When Natasha Bedingfield burst into the consciousness of US pop fans in the fall of 2005, she was a breath of fresh air with intelligent, literate lyrics and a sassy vocal tone to match. Unfortunately, her second solo album, massively reworked from her corresponding second album in the UK, is simply another professional, corporately polished pop record. Songs and vocals are reasonably solid, but it's hard to hear inspiration.
Scrubbed and Reworked Version of Bedingfield's UK Second Album
It's never a good sign when an artist releases an album on one side of the Atlantic and the record label gets cold feet delaying the album on the other side of the Atlantic indefinitely. Following her huge debut splash with the album Unwritten, record label executives were understandably eager for new material. In this context N.B. was released in the UK with lead single "I Wanna Have Your Babies." Controversy ensued over the single and its accompanying video prompting an indefinite delay for the album's release in the US. Now, the album Pocketful of Sunshine is out in the US with half of the songs from N.B. and the rest new tracks. "I Wanna Have Your Babies" is nowhere to be seen.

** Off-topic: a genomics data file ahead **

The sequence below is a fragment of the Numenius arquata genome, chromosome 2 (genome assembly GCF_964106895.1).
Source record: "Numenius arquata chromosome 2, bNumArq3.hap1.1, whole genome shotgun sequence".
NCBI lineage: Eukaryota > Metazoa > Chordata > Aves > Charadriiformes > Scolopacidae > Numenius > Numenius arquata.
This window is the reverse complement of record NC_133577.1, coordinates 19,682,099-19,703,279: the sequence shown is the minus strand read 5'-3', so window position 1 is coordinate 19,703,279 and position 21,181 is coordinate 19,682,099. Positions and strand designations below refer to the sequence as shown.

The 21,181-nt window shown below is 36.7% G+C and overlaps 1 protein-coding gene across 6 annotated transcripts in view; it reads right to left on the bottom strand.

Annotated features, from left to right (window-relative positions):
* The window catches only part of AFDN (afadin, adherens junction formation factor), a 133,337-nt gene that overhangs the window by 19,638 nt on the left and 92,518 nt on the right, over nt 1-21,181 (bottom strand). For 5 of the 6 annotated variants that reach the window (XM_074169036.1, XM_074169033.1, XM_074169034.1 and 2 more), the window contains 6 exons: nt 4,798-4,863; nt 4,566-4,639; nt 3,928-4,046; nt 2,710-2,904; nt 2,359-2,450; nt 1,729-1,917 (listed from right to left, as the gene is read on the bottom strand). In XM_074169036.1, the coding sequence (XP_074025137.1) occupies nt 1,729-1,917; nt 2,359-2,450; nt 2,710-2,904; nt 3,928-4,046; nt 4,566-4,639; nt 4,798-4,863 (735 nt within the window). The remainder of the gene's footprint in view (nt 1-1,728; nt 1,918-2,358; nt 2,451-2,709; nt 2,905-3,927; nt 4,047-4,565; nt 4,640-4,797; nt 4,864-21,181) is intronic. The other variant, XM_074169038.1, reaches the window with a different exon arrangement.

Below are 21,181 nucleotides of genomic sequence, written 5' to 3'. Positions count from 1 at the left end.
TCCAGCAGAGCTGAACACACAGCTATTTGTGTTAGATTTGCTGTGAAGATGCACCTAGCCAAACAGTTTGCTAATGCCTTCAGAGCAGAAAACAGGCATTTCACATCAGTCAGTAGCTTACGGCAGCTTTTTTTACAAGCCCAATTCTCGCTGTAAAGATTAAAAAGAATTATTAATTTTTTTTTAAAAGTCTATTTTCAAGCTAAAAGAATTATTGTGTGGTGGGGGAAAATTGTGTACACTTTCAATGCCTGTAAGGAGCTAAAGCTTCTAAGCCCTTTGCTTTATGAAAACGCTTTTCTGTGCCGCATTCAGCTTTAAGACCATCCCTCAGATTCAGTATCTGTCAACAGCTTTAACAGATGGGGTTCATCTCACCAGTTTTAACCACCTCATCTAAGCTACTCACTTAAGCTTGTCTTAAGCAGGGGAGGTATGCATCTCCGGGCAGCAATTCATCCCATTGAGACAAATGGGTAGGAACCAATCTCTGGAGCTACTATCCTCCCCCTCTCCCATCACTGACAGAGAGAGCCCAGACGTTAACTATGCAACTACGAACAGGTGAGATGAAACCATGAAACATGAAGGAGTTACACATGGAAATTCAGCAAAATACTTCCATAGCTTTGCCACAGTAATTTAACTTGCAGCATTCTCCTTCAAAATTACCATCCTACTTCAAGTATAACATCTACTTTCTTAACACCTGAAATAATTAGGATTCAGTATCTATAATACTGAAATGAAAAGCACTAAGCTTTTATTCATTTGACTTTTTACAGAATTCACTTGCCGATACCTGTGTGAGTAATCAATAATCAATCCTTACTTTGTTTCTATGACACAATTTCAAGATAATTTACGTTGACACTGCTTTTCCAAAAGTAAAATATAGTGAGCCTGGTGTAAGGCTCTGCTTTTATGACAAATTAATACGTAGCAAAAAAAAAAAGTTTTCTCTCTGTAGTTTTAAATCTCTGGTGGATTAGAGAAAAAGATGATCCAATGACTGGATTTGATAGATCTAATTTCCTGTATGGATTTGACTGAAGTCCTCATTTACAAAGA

Attention Wanes While Listening
The biggest problem with Pocketful of Sunshine is that it's very easy to find one's mind wandering while listening. Natasha Bedingfield has an appealing, aggressive vocal style. However, even that animated singing approach isn't enough to keep boring, repetitive lyrical content from sinking the album. Admittedly, Bedingfield has stated that she has moved to a point in life where she is looking for a long-term partner and is more focused on romance. However, from the songs here, unfortunately, her love life seems rather dull. There is neither a good dose of dramatic angst nor giddy excitement over potential partners.
Top Tracks on 'Pocketful of Sunshine'
- Pocketful of Sunshine
- Love Like This featuring Sean Kingston
- Say It Again
Enough Artistic Credibility to Wait for the Third Album
The best moments here include a few moments of pretty longing on "Soulmate" and the irrepressibly sunny, but forgettable "Love Like This" featuring Sean Kingston. However, the bracing catharis of "Unwritten" feels far away. Natasha Bedingfield's voice is strong enough and her past words have shown enough flash that I will wait for a third album and hope for the return of the brash artist we all first met. There's nothing unpleasant here, but the album feels ultimately skippable. Most pop fans hoped for much more.
Album released by Epic Records January 2008.